Darke Book Review, Angie Sage
(Not, actually) The final book of the Septimus Heap series: Darke. I’d say it’d be a shame to finish up with this series, but I am looking forward to pastures new. I’ve got a new book I want to read, but I dedicated myself to re-reading this series. Here’s the last entry in this series. Septimus Heap Seven; Darke. This is probably the best book in the series. Enjoy.
In Darke, Merrin Meredith (AKA Daniel Hunter or Septimus Heap, depending on who he’s speaking to) gets his moment to shine. When Marcia accidentally Banishes Alther, Septimus decides to dedicate his Darke Week to saving his ghostly friend. Marcia isn’t happy with this, but Septimus is adamant. Meanwhile, Jenna is concerned with an attic room in the palace, which has an unpleasant feeling of the Darke about it. Septimus, however, is too preoccupied to be worried. That is until, Jenna receives a little Red Book. The book that is, as Marcia calls it, “the bane of every ExtraOrdinary Wizard’s life”. Can Merrin Meredith keep his powers under control?
Right from the first page, the action is on in Darke. Before we’ve even settled down to read it, everything is starting to go wrong. This is incredibly relieving, as if you remember, I decided that Syren was much alike to a dead caterpillar. Yup, that good. There’s lots of things going on at once in Darke: Septimus is finding Alther in the Darke halls, Jenna is working to try and sort the Darke Domaine, and Marcia has problems of her own. This is a real page turner and a compulsive read. Once you start, you might as well dedicate the day to it. I don’t know what took hold of Angie Sage when she wrote Syren, but Darke is back in the same league as Magyk. It’s.. magykal. we see a really good film quality showdown in the castle walls, featuring Septimus, Spit-Fyre, Merrin and his mount. This book really weaves all of the plots together, and we see all of the characters ‘throw it in together’, including some of those that have been sidelined slightly. The plot of this book really steps up the game – and I’m glad.
The characters are as brilliant as they have always been. They’re funny, they’re witty and they’re deep. They’ve been through quite a lot together by now, so their personalities are rich and interesting just like the plot is. In fact, the plot and the characters suit each other and work together most harmoniously; as indeed they should. I think my favourite character still has to be between Marcia and Spit-Fyre. Spit-Fyre is pure brilliance, but we just don’t see enough of his ‘speech’. Marcia is nearly as good, and we see a lot more of her, which puts her well into the rankings (*1). I think that by this point, we know the characters well enough to start predicting their actions, and I always find it amusing to try and second-guess what’s going on. You can’t often do it though: Angie Sage is too brilliant for that. Septimus himself seems to evolve whilst he is in the Darke Halls on his own. He comes out stronger, and just a little bit more dangerous. This shows, that even up until the final full stop, Angie pushes her characters to their limits.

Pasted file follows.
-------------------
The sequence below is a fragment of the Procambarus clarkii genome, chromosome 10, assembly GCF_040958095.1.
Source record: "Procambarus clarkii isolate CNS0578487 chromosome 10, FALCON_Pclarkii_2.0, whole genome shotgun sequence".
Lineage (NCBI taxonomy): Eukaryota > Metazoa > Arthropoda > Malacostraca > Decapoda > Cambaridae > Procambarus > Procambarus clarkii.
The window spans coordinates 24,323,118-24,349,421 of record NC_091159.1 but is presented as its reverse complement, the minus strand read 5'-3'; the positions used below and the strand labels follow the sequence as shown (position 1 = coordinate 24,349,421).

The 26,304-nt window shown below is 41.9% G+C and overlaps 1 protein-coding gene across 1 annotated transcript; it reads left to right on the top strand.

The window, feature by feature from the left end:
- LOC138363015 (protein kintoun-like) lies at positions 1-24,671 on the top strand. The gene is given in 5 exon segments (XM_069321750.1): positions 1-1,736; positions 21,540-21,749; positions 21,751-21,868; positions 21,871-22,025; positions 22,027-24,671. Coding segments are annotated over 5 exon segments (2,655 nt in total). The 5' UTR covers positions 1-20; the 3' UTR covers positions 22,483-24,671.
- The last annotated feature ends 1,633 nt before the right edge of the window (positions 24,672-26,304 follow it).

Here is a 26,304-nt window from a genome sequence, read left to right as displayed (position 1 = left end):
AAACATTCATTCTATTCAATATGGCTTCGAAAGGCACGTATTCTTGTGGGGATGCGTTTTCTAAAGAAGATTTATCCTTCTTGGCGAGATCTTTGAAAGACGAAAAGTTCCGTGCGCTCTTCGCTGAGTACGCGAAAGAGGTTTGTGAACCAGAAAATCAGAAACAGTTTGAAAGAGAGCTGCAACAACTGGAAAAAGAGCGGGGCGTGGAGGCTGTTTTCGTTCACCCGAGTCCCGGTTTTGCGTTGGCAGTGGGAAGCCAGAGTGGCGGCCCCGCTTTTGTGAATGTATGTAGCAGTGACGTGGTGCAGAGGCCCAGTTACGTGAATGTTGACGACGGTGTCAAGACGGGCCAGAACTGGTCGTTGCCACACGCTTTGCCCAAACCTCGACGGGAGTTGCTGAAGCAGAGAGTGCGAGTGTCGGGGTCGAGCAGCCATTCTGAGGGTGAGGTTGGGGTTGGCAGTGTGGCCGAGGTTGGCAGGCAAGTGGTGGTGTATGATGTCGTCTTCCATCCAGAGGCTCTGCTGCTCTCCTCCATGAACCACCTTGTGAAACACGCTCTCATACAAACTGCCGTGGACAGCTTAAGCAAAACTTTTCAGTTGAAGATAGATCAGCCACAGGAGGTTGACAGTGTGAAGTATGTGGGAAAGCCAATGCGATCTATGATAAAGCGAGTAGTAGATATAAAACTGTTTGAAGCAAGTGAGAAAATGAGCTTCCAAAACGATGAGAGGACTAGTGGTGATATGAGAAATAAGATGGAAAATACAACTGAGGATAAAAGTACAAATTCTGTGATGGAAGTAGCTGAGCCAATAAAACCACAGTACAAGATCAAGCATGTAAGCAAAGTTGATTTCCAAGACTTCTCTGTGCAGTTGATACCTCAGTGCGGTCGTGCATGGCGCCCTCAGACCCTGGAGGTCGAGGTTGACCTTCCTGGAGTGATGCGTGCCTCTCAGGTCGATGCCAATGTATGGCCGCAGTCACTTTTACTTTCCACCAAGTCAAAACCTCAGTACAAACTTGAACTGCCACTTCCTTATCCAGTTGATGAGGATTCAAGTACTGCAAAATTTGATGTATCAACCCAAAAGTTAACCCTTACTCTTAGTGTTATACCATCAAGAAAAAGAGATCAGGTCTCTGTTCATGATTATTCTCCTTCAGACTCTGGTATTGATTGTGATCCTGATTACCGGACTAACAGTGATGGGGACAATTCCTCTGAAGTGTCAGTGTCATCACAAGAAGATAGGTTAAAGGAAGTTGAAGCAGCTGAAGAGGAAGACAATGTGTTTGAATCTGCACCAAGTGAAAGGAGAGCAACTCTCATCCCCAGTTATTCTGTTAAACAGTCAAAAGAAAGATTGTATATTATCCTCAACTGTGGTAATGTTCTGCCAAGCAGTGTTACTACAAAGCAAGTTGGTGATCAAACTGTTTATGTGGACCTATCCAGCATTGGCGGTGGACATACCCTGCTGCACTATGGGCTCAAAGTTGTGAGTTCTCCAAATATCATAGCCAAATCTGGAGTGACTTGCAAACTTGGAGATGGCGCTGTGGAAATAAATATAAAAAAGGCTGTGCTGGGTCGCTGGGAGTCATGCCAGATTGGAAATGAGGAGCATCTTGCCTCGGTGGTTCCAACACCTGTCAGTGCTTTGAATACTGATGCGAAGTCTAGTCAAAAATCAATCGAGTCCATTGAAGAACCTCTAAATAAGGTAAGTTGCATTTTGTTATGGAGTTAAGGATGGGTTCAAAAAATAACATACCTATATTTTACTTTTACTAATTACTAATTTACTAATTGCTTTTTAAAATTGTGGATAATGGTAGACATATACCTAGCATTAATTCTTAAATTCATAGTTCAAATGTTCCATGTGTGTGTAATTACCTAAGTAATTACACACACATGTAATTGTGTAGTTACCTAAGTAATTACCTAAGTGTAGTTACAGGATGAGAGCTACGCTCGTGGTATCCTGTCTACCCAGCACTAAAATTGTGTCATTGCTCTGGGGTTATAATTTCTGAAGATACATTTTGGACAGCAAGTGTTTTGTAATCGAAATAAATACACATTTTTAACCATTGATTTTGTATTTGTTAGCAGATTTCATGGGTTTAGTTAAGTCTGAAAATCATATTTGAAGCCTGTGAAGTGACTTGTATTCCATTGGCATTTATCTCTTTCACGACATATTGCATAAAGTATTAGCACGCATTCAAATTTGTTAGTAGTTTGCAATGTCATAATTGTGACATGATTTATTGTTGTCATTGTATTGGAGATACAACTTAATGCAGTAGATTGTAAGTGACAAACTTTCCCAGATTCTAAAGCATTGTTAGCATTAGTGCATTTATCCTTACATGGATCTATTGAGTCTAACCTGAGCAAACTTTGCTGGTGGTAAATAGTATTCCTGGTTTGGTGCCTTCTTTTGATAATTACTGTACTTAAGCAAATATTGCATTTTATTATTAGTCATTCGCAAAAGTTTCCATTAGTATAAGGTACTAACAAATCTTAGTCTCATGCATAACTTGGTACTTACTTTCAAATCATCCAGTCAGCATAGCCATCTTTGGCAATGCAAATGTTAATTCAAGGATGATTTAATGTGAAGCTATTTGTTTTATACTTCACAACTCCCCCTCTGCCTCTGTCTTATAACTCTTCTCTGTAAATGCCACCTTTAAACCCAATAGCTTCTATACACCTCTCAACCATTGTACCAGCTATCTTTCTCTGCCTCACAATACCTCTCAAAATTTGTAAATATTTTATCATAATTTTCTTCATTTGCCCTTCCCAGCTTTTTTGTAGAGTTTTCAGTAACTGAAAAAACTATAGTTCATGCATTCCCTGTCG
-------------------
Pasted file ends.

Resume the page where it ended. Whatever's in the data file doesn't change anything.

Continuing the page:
Darke is, in my opinion, probably the best book in the series. It’s a little bit more grown up than the others, there’s slightly fewer jokes, and it’s a bit more intense. That suits me fine, I love how the series evolves as it moves. I think it would be a mistake to keep wholly the same writing style in a series. If books grow older with their readers, it makes them far more attractive to those loyal to the series, as mentioned here. This is a brilliant end to a mostly brilliant series, and the sense of Magyk truly permeates through the book, giving it a wonderful atmosphere.
Darke gets an 8.5/10 from me. I loved it, it’s a really great read. The whole of the Sep Heap series is worth looking at. Oh, and don’t just look at it, READ IT. Now. Do it right now.
(*1) Who are your favourites in this series?
(2*) This is my copy of Darke 😉